How We Let Facebook Screw Us (Over and Over)

 

Photo courtesy of funny-pictures-blog.com

Photo courtesy of funny-pictures-blog.com

We waste a lot of time on Facebook, that’s the identifying quality of our generation. We are addicted to the site, I think mostly because we are the generation of the entitled and narcissists. Practically everything that happens and does not happen, gets posted on Facebook. We’ve pathetically came down to, “if you didn’t post it on Facebook, did it really happen?”

We know it’s not good for us but we cannot seem to stop. We know they’re selling our information but it doesn’t stop us from sharing more. But deep down, don’t you find it disturbing that someone is actually profiling you for whatever purpose fits them best? And when I say best, I mean that which gives them the highest profit.

The following is an excerpt from David Ebersman, the Chief Financial Officer of Facebook when he attended the Morgan Stanley Technology, Media, Telecom and Conference on February 27, 2013.

So 2 products that we launched last year that sort of fall into category: One is a product called Custom Audiences, and this is an important product for us that allows advertisers to come to Facebook with information they have about their customers. So if you’re a small business and maybe you’re a local coffee shop and you collect email addresses of people who come in and participate in your business, you can then come to Facebook with that list of customers and say, hey, can you show ads to these people. And since we know the email addresses for Facebook users and since most people are Facebook users, we’ve a really high ability to match that list with our user base and we can say, hey, yes, we can make sure we are targeting the message you want to send to those users.

Photo courtesy of funny-pictures-blog.com

Photo courtesy of funny-pictures-blog.com

Confession: How I (Still) Make My Open Relationship Work

These are excerpts from the blog post by Kristine deGuzman and has appeared on Huffington Post. A lengthy read but otherwise enlightening.

I’m not going to lie and say our relationship was full of sunshine and daisies after I got back from Spain, because it wasn’t. We dated other people and, yes, slept with other people, and like any normal relationship there were fights and there was jealousy and there was crying — lots and lots of crying.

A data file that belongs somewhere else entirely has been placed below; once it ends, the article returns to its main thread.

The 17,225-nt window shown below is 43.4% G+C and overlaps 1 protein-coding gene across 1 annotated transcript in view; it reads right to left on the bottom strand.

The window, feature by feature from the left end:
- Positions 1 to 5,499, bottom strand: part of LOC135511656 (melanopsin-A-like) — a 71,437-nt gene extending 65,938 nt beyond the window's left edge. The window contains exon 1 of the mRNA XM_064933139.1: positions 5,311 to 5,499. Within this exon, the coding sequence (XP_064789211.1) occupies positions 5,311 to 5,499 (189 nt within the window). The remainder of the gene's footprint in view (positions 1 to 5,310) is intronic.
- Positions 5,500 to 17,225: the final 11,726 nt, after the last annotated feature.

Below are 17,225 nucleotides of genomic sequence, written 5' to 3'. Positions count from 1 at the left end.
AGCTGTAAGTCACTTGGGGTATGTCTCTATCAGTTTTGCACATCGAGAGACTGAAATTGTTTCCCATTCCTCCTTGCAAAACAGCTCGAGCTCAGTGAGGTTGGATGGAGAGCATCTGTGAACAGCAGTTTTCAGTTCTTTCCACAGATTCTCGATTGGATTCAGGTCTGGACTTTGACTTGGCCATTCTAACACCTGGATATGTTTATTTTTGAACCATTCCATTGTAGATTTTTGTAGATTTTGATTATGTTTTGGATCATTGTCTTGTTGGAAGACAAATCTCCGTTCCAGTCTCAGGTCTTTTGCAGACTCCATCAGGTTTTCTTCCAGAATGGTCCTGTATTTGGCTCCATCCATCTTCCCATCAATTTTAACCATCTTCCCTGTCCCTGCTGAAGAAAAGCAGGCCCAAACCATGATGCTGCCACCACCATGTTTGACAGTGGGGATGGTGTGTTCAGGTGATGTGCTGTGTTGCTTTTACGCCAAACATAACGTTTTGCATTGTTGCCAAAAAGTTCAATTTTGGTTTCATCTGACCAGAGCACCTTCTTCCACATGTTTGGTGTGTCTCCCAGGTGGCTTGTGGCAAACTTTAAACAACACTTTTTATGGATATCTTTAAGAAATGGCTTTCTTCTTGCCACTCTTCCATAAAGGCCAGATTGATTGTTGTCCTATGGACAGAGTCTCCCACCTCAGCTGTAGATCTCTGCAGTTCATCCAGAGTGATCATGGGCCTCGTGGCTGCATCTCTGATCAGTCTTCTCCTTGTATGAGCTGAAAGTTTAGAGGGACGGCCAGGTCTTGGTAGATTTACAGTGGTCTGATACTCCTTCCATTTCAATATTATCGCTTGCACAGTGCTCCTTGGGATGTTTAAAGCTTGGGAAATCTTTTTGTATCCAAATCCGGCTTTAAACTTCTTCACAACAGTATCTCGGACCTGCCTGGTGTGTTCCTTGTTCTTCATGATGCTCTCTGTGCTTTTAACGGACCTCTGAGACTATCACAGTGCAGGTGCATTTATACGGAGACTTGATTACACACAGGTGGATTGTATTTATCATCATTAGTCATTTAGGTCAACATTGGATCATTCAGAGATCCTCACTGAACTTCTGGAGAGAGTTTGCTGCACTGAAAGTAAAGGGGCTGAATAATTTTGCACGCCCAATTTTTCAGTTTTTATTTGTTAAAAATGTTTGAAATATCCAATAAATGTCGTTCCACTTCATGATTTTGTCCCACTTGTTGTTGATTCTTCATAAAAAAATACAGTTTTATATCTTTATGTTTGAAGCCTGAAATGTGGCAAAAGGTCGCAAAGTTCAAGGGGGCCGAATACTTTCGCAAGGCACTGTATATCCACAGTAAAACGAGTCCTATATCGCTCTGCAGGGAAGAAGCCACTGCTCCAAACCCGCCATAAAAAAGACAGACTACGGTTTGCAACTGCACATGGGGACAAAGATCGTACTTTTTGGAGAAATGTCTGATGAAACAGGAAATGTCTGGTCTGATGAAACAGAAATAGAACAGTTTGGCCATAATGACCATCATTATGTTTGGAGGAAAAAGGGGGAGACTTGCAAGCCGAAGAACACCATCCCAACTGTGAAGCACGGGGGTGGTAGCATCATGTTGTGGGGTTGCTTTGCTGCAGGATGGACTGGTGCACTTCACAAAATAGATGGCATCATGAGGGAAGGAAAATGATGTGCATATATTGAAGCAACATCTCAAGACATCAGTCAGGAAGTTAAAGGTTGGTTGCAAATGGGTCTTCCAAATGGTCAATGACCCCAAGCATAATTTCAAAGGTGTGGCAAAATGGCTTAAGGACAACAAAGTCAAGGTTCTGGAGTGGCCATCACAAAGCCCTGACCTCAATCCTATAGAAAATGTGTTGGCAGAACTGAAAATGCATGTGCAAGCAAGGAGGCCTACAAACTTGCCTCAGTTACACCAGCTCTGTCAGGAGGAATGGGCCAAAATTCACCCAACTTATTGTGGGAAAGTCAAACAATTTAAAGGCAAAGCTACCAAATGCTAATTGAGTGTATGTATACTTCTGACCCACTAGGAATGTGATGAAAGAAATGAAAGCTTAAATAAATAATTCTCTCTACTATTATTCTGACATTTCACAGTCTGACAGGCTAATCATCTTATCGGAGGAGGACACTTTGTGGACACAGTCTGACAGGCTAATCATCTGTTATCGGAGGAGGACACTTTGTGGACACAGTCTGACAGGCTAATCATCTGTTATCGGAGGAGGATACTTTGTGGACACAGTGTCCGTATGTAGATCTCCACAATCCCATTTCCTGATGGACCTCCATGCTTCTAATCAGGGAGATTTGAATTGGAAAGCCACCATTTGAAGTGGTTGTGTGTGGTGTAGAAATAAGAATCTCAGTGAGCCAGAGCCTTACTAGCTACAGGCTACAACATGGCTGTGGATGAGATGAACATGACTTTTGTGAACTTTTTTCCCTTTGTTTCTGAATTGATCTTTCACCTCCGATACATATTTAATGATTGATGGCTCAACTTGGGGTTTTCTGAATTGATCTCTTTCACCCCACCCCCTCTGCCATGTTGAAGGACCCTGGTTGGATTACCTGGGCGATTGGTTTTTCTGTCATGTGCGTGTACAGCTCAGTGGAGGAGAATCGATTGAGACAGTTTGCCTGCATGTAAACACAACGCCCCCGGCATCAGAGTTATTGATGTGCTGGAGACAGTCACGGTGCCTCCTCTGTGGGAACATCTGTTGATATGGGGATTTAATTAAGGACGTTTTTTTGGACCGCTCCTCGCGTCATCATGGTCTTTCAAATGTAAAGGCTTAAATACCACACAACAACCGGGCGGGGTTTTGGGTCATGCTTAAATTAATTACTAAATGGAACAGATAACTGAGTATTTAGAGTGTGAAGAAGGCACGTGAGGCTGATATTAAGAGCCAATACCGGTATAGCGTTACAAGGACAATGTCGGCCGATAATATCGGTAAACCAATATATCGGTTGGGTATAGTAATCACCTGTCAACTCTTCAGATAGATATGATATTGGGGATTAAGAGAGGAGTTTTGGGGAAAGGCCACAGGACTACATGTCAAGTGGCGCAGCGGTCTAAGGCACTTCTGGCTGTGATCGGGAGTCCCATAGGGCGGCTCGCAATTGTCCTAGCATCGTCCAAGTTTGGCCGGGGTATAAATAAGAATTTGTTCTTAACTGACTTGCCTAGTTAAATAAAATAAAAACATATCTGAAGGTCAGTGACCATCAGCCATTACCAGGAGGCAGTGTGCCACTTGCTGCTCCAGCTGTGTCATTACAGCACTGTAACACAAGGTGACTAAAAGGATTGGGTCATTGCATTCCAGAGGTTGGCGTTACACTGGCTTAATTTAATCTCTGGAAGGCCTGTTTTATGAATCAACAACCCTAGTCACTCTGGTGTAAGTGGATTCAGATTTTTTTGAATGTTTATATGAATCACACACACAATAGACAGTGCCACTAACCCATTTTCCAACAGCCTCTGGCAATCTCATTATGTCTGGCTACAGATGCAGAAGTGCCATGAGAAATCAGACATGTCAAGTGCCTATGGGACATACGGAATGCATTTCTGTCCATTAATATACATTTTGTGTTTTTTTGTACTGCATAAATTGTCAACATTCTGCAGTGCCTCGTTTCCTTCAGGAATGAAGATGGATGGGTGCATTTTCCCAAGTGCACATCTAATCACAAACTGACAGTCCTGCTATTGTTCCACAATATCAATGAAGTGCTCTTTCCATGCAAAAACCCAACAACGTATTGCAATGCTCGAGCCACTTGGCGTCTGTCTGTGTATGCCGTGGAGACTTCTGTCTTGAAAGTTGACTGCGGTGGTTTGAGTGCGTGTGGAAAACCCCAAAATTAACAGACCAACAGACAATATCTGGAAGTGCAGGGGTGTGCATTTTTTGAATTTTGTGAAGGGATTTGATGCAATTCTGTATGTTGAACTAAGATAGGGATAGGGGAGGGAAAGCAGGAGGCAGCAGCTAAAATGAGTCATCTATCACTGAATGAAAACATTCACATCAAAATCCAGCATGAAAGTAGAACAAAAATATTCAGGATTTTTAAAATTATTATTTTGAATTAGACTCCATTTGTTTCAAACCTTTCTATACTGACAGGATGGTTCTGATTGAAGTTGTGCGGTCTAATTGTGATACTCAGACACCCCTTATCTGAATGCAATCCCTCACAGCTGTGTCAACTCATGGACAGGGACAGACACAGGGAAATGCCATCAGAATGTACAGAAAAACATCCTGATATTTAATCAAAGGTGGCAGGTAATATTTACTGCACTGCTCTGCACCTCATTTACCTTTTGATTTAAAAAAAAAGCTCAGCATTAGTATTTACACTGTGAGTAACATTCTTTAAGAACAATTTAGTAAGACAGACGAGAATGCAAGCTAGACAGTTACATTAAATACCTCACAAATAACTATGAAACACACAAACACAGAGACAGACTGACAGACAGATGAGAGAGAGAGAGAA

But in the end, there was and is always a decision — do we give up or do we work it out? And amidst all of the fights, we always chose each other. (Plus, it became kind of kinky to talk about the other people we’d had sex with while having sex with each other — how’s that for dirty talk?)

In the two years that followed my trip to Spain we stayed in a mostly monogamous relationship, though there were a few occasions at parties where he gave me permission to kiss other people (and I, likewise, extended the same courtesy). However, since my boyfriend moved back to LA last September, we’ve returned to experimenting with the boundaries of our relationship, and we’re currently in a long-distance, open relationship.

I think that most of the people who question our relationship do so because they could never imagine themselves in the same situation, and that’s perfectly fine. I don’t think my boyfriend and I have the gold standard of relationships upon which all other relationships should mold themselves, and neither of us goes around telling other couples that they should try spicing things up a bit by sleeping with other people.

What it boils down to, at least for us, is communication — my boyfriend and I talk everyday, several times a day, to the point where my sister now rolls her eyes and says, “Again?! You just talked an hour ago,” whenever she sees my boyfriend calling.

When I envision the trajectory of my life, he is the one I see at the end. He will always be the person I choose when it comes down to it, and I know he feels the same.

So why not have some fun with other people along the way?

 

Photo courtesy of minglecity.com

Photo courtesy of minglecity.com

For more of Ms. deGuzman’s writings,  http://kristine-dg.tumblr.com/